Rapport building elicits more information than coercive interview techniques.

Rapport building elicits more information than coercive interview techniques. Image source: Flickr user Paul van de Velde.

In 1967, an American soldier was shot down from the sky, suffered multiple injuries, and became a POW for five years. He was brutally tortured during that time, and while he made a confession and provided limited information, he never gave the North Vietnamese any critical information. That man was U.S. Senator John McCain.

Later, McCain gave a speech where he talked about this time: “I know from personal experience that the abuse of prisoners will produce more bad than good intelligence. I know that victims of torture will offer intentionally misleading information if they think their captors will believe it. I know they will say whatever they think their torturers want them to say if they believe it will stop their suffering.”

Such high-degree torture may not seem relevant to law enforcement, but there are psychological forms of coercion or aggressive interrogation techniques sometimes used by police. While it may not be physical torture or the “third degree,” these methods have one thing in common: obtaining information by breaking the person down in some way. Not only is information obtained through enhanced interrogation unlikely to be true, but it won’t hold up in court, it could damage an organization’s reputation, and the interrogator could end up in a lawsuit or under criminal investigation. Instead, law enforcement should focus on interview and interrogation methods—combined with truth verification—which build rapport with the suspect in order to elicit the truthful sharing of information.

How Coercion Leads to False Information

Besides ethical concerns, coercive interrogation techniques are a recipe for false information or false confessions. One piece of information McCain gave to his captors was the names of some Green Bay Packers who he claimed were soldiers in his squadron. You would probably lie, too, if placed in a situation where you were worried about losing your freedom, your sanity, or even your life.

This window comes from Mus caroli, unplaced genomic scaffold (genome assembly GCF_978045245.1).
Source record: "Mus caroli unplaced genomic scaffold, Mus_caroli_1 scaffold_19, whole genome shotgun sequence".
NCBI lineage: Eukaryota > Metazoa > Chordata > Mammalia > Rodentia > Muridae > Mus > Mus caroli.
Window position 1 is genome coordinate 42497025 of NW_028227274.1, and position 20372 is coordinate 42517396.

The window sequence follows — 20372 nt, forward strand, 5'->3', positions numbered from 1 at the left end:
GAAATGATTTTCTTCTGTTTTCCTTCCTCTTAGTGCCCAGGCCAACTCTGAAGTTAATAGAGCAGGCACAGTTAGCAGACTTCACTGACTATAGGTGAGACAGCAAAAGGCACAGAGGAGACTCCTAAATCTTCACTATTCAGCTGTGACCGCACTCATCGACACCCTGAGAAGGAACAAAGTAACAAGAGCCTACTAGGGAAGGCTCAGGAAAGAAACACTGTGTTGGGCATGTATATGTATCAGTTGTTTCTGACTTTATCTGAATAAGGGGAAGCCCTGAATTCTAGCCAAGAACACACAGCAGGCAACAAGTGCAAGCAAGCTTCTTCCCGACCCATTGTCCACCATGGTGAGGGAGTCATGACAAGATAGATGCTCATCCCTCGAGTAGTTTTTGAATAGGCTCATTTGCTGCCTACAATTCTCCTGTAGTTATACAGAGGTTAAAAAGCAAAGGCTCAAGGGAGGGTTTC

In an interrogation situation, people will often say or do what they have to in order to put an end to aggressive questioning, and that desperation leads to false confessions. After hours of interrogation, a person can start to believe it is better to just admit they did something so they can get some or peace or be released on bail. This happened during a Reid Technique based interview where Juan Rivera was wrongfully convicted of rape. After he was aggressively interrogated for a few days and given two polygraph tests, he falsely confessed. He later sued and won a two-million-dollar settlement with John E. Reid & Associates.

But the question remains: how do you get information from someone who doesn’t want to share it? Most experts—such as researchers working for the High-Value Detainee Interrogation Group (HIG)—agree that harming a person has the opposite effect and doesn’t allow a suspect or detainee to feel confident about sharing information. HIG has conducted a number of studies on interrogation, and their Interrogation Best Practices Report strongly recommends connecting with the suspect, establishing empathy for the individual you are interviewing, using active listening skills, and engaging in a conversation in order to get honest answers.